Validators and their Use in Exchanges
If cypherpunks would not tolerate the use of validators in digital money, then why are modern cryptocurrency users complacent in their reliance on centralized exchanges to exchange value. In 2014, the Mt. Got exchange was handling more than 70 percent of all Bitcoin transactions. Like Digicash’s centralized issues in the 90s, Mt. Gox suspended trading in February 2014 and filed for bankruptcy protection. Many early Bitcoin users who found pride in their involvement in building a decentralized currency, again found themselves trapped with an unhealthy reliance on centralized servers to exchange value.
In 2014, Mt. Gox lost about 740,000 bitcoins, which amounted to nearly 6 percent of all bitcoin in circulation. Only 200,000 bitcoins were ever recovered.
For years, most bitcoin users resigned themselves to the reality of centralized exchanges in the ecosystem. Hardened Bitcoin users treated exchanges as a hot potato, quickly executing trades and immediately withdrawing funds. Many grew complacent. A few visionaries spent the next few years enhancing the capabilities of decentralized exchanges. While a step in the right direction, centralized components persisted in ‘decentralized’ exchanges. 2018 saw IDEX blocking orders from users in New York State, and Bancor being hacked for $13.5 million in user assets. This leaves us with the question of whether an exchange can be truly decentralized if it can freeze or lose customer funds. The answer is obvious to cypherpunks, but what is the modern alternative?
Binance, which boasts $1.4 billion in daily trading volume, is offering its interpretation of what constitutes a decentralized exchange. Similarly to b-money, Binance’s network consensus relies on 11 validator nodes. And similarly to Digicash, Binance will have influence over each node, selecting node operators from their close partners. Keeping true to a philosophy that is based on control, censorship, and greed, Binance will charge $100,000 to list new cryptocurrencies on their ‘decentralized’ exchange.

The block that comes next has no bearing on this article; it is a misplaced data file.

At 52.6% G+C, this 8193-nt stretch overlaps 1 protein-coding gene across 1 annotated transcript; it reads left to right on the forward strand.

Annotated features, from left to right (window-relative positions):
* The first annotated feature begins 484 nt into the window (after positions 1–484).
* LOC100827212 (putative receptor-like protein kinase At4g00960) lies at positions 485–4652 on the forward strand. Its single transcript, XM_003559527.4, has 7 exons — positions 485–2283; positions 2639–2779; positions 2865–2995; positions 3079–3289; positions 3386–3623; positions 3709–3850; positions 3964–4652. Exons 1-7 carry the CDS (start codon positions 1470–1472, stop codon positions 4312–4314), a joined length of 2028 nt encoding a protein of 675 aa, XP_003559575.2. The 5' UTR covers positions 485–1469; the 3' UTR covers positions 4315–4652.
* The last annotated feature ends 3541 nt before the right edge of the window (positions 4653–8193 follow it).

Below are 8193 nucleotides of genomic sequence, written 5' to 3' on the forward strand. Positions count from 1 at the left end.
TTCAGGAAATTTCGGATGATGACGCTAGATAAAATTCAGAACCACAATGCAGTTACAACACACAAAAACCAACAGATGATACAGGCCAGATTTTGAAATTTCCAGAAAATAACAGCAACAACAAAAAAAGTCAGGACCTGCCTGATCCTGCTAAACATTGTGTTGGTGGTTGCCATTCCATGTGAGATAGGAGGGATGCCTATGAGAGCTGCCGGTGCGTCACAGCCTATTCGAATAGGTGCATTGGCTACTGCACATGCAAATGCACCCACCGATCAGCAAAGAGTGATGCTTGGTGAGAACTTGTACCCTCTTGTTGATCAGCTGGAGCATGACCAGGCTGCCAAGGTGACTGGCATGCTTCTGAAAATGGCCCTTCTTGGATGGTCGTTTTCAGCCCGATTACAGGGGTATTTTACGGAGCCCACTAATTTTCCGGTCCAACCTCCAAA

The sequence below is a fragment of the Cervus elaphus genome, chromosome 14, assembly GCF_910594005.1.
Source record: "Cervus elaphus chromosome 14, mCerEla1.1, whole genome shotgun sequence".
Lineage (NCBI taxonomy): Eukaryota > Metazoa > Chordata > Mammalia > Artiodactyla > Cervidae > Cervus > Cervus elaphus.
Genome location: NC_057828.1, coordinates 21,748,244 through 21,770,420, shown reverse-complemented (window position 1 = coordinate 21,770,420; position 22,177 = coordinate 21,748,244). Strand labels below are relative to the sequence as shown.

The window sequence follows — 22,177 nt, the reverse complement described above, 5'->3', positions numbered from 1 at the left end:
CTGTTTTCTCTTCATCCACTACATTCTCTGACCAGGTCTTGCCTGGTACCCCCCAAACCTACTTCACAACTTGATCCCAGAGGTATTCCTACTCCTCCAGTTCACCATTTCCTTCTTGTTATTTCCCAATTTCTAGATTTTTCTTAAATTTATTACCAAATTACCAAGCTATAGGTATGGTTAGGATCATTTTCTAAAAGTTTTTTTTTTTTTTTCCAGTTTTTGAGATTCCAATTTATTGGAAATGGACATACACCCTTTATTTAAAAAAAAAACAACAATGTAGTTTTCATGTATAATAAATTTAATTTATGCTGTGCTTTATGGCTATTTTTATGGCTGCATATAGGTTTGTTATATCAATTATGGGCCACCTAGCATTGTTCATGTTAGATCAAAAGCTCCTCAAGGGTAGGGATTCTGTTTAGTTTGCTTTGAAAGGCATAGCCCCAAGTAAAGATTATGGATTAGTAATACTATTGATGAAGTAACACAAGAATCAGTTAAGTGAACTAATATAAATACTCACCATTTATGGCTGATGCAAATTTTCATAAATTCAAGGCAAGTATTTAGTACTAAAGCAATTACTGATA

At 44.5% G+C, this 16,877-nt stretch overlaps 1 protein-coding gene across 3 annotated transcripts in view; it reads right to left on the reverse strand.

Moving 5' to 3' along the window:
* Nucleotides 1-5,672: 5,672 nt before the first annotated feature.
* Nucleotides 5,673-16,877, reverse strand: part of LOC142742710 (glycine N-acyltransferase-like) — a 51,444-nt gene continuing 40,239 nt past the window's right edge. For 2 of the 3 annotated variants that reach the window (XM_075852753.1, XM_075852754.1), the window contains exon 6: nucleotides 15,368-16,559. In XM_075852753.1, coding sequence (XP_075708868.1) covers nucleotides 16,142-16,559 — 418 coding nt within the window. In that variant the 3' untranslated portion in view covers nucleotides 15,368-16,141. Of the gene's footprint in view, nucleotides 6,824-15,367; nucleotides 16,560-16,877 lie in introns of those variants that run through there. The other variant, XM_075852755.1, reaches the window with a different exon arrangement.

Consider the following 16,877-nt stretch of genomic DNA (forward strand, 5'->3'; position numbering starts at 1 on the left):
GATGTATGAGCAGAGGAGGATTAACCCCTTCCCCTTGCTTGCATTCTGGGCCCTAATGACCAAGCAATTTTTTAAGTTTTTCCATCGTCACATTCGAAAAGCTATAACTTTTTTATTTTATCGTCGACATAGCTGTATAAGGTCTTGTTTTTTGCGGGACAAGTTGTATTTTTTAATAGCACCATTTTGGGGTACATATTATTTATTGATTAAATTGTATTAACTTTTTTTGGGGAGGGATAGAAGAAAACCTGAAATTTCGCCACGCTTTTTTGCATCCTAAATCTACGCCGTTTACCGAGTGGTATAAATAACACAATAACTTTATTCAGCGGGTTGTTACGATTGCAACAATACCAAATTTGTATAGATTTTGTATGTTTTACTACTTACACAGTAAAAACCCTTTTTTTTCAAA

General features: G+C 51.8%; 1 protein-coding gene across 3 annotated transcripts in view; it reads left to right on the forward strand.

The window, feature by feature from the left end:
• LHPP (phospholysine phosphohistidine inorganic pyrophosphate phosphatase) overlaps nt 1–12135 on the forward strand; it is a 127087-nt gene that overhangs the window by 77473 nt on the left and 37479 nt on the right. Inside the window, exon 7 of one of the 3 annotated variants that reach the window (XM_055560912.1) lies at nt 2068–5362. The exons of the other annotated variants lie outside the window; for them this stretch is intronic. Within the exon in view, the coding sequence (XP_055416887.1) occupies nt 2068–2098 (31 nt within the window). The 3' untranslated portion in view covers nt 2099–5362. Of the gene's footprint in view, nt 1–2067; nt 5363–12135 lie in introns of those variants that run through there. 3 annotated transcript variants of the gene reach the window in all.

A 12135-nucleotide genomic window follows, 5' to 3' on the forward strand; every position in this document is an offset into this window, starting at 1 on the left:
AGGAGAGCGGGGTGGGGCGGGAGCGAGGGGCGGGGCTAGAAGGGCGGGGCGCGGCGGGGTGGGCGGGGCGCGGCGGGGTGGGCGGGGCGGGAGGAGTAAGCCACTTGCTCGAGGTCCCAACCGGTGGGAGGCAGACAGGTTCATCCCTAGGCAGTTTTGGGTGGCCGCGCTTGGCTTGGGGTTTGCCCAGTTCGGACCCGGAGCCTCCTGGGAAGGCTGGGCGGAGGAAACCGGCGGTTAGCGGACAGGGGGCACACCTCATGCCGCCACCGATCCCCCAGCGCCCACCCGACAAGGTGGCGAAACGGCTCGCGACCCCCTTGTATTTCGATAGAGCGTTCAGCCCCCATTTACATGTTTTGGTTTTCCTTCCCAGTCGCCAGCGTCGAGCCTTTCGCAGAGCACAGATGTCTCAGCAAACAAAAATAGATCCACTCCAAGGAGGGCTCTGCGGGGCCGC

Cypherpunks believe that validators erode the privacy of individuals over time, and that they are needed to help defend this privacy.
What should modern cypherpunks do in the face of the bold use of counterfeit decentralization. Should we bend to the will of a powerful few? Will we stand by and complacently watch as old-world banks are replaced by an elitist, all-powerful few that control the way in which we exchange value? A decade after Bitcoin was first released, 2019 is the year where we finally have a choice. The cypherpunk in all of us is ready to embrace a world where validators, centralized influencers, and greedy gatekeepers are obsolete. Where we can freely transact in a decentralized, trust-less way. That vision is embodied in the unwavering vision of Block Collider. A vision that does not take shortcuts. A vision where each person is in complete control of their own actions. It is a vision that is present in every Block Collider Evangelist. A shared vision that modern cypherpunks in EMB Nation can achieve together. Now is the time to embrace the momentum. 2019 is going to be a wild ride!
“A lot of people automatically dismiss e-currency as a lost cause because of all the companies that failed since the 1990’s. I hope it’s obvious it was only the centrally controlled nature of those systems that doomed them. I think this is the first time we’re trying a decentralized, non-trust-based system.” - SN, February 15, 2009.